Abstract This study demonstrated an increase in the thermodynamic performance of a booster heat pump, which was achieved by choosing the working fluid among pure and mixed fluids. The booster heat pump was integrated in an ultra-low-temperature district heating network with a forward temperature of 40 °C to produce domestic hot water, by heating part of the forward stream to 60 °C, while cooling the remaining part to the return temperature of 25 °C. The screening of working fluids considered 18 pure working fluids and all possible binary mixtures of these fluids. The most promising solutions were analysed with respect to their performance under off-design conditions and their economic potential. The best-performing mixture showed a coefficient of performance (COP) of 9.0 and thereby outperformed R134a by 47%. Although the mixed working fluids resulted in higher investment cost, the economic performance was comparable to the pure fluids. The mixtures showed similar performance as the pure fluids at off-design conditions. It was concluded that the mixtures 50% Propylene/50% Butane and 50% R1234yf/50% R1233zd(E) could considerably improve the thermodynamic performance of the overall heat supply system while being economically competitive to pure fluids.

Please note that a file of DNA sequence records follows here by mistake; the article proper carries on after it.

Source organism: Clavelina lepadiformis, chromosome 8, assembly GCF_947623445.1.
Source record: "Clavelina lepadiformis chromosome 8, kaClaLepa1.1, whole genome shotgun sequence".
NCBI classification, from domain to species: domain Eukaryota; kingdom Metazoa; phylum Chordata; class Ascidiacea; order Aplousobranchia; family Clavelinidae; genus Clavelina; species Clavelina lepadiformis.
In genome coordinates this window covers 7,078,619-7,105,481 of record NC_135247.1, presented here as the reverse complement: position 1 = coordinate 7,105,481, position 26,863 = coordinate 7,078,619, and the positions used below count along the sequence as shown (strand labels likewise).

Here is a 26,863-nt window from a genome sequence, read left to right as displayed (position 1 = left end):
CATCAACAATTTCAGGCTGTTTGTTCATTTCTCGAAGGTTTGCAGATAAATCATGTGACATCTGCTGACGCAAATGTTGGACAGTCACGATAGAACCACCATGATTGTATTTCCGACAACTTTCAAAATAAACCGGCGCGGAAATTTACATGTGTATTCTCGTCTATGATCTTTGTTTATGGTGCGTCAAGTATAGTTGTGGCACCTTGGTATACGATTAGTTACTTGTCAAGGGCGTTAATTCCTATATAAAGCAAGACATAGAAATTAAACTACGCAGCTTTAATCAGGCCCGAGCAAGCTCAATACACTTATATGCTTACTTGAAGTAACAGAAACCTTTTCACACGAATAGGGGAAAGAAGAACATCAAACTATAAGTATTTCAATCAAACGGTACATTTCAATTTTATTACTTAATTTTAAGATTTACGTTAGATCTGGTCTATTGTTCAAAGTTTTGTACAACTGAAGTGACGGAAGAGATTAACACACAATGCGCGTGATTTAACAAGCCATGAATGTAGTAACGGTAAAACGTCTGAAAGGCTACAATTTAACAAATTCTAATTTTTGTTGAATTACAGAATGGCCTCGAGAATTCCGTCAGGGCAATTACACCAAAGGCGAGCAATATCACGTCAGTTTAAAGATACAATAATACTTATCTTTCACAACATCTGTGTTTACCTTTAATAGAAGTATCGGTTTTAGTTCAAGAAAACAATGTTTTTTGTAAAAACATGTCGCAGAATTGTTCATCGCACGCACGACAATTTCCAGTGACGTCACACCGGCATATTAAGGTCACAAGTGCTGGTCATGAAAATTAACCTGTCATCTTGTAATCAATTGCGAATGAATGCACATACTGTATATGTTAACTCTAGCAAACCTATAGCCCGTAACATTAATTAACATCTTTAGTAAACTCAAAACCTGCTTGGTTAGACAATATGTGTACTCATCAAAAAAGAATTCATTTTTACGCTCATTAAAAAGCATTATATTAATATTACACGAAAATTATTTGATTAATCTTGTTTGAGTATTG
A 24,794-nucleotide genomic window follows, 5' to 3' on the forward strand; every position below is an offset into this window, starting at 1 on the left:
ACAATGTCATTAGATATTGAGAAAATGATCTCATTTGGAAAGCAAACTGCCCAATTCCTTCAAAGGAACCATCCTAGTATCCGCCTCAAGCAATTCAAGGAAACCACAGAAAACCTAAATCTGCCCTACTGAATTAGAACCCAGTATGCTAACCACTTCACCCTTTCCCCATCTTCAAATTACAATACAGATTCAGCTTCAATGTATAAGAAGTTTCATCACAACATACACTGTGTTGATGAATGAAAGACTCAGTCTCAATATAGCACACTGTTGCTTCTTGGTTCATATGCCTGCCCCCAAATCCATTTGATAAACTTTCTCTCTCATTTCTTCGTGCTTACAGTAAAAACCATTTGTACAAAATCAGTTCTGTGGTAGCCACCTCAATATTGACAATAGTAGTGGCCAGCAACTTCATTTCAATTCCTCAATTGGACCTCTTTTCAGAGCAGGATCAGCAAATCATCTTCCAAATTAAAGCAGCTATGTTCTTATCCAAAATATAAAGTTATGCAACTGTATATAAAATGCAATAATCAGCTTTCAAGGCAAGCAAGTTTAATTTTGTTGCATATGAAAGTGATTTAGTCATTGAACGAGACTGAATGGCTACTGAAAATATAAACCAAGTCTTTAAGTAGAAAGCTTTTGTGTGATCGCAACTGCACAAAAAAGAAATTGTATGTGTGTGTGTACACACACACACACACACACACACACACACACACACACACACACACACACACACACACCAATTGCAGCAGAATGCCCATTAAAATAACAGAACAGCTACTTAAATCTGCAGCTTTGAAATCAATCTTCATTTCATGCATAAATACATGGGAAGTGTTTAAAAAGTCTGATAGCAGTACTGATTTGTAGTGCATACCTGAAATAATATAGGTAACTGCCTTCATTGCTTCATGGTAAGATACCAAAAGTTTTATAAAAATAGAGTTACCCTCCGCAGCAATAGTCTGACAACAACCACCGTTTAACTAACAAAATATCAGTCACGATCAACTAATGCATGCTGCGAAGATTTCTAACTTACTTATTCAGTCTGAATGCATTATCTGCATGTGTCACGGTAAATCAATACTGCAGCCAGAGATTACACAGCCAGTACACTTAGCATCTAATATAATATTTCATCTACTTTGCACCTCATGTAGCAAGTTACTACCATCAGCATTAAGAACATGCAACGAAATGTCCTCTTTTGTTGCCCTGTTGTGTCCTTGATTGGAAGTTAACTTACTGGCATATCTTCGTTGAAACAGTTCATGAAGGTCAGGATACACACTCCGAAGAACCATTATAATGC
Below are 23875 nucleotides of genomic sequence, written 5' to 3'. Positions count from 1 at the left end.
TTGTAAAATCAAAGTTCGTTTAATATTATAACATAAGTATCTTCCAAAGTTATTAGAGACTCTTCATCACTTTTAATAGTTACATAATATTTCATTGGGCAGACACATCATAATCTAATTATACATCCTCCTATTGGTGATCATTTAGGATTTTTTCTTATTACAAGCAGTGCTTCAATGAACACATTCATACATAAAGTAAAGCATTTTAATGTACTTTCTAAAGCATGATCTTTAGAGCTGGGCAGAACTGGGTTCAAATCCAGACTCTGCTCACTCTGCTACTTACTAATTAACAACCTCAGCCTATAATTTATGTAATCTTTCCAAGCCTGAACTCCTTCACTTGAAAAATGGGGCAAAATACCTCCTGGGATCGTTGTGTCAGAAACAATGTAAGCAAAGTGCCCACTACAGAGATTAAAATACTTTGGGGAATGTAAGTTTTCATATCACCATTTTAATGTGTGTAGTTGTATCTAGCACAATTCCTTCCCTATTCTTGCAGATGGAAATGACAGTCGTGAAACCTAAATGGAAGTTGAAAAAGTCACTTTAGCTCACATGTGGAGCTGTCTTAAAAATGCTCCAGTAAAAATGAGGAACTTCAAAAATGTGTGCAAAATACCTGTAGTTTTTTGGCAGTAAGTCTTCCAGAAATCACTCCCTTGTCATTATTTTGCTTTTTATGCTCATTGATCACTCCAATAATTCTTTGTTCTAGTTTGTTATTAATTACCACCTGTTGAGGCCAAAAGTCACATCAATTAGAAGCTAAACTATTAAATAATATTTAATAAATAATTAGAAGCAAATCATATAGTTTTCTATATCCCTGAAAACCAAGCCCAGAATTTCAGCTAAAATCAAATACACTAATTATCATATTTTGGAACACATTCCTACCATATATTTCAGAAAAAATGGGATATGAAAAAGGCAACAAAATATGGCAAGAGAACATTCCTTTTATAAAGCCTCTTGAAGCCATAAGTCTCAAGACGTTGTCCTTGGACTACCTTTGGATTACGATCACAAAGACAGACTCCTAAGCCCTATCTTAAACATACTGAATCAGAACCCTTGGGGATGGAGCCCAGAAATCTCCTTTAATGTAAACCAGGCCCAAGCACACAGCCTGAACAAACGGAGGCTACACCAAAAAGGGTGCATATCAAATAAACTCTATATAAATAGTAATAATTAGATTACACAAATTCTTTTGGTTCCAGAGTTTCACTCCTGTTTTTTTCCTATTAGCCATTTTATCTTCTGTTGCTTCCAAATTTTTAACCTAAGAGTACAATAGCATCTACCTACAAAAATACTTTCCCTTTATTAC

- Ultra-low-temperature district heating
- Zeotropic mixture
- Working fluid selection
- Economic analysis
- System performance